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Man Starts Intentional Fire, Faces Arson Charges


When couples break up, there can be a lot of drama involved. Sometimes exes will stalk their former partner or even make threats to them. Threats can be scary and lead to serious crimes.

A Georgia man was recently arrested for arson after attempting to burn down the home of an ex-girlfriend. The man entered the woman’s home on Skidder Way in Jasper on November 20. He threatened to start a fire and did so as law enforcement arrived at the scene.

Pickens County deputies and the Cherokee County S.W.A.T. team were called to the home. The woman called police, claiming that her ex-boyfriend entered her home and threatened to burn the house down. The 54-year-old man refused to leave the home and had a warrant on him for aggravated assault.

The S.W.A.T. team and negotiators were called for assistance. The man started a fire and he was detained by the S.W.A.T. team. The man was carrying a lighter and lighter fluid when he was taken into police custody.

The man was arrested and faces multiple criminal charges, including arson, burglary, and aggravated assault. No law enforcement officers were injured.

Types of Arson Charges

There are three degrees of arson charges in Georgia. All are prosecuted as felonies:

  • First-degree. First-degree arson charges are the most serious. A person can face these charges if they knowingly used fire or explosives to cause damage to a house, building, vehicle, boat, or any other property or structure with the intent to endanger human life. The penalties are 20 years in prison and a $50,000 fine.
  • Second-degree. Second-degree arson is when a person has used fire or explosives to damage a property or structure not covered by first-degree arson laws. The penalties are 10 years in prison and a $25,000 fine.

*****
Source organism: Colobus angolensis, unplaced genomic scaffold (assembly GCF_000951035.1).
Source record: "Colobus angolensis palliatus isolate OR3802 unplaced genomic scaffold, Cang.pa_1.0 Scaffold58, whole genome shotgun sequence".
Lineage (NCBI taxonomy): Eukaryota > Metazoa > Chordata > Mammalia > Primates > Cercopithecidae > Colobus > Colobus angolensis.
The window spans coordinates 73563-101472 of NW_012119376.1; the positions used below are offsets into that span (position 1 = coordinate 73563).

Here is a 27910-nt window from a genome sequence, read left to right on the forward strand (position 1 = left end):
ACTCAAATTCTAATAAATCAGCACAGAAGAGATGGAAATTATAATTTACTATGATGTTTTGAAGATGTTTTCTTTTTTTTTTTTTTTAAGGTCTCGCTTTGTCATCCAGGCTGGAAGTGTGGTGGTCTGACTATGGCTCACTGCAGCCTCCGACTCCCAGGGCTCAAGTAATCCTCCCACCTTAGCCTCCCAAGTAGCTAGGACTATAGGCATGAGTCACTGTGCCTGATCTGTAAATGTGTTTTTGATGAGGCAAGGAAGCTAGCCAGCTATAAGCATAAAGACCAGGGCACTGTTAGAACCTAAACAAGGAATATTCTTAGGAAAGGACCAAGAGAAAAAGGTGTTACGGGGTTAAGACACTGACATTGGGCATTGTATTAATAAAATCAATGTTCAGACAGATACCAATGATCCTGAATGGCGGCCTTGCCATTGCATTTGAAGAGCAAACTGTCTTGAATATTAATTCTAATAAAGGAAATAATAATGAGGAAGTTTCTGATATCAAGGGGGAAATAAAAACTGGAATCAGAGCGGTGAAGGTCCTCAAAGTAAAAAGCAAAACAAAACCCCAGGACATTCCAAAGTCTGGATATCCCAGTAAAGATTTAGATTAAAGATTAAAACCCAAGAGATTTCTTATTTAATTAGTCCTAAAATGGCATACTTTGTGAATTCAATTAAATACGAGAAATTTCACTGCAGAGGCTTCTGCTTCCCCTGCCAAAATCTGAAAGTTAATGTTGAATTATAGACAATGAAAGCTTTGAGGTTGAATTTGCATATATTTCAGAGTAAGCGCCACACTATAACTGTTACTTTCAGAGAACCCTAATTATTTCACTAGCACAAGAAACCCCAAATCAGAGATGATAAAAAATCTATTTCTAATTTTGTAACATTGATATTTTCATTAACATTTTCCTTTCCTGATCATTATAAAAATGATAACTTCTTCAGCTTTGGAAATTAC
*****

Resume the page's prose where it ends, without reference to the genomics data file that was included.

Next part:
• Third-degree. A person can face third-degree arson charges if it can be proven that the person knowingly damaged someone else’s personal property valued at $25 or more, any insured personal property valued at $25 or more, or personal property valued at $25 or more in an attempt to defraud the co-owner. The penalties are 1-5 years in prison and up to $10,000 in fines.

The primary defense to arson is consent, meaning the person had permission to light the property on fire. However, a person cannot use consent as a defense when the arson is done to commit a felony, to endanger human life, or to defraud a spouse or co-owner from the property.

 Contact Us Today

Arson is a felony offense that should not be taken lightly. You could face severe punishment for this type of crime.

First-degree arson is especially serious. Call a Georgia arson lawyer from Hawkins Spizman Trial Lawyers to learn more about your defense strategies. Schedule a free consultation by filling out the online form or calling 770-685-6400. The firm serves Georgia, including Atlanta, Dunwoody, Alpharetta, Cobb County, Fulton County, Gwinnett County, Johns Creek, and Sandy Springs.


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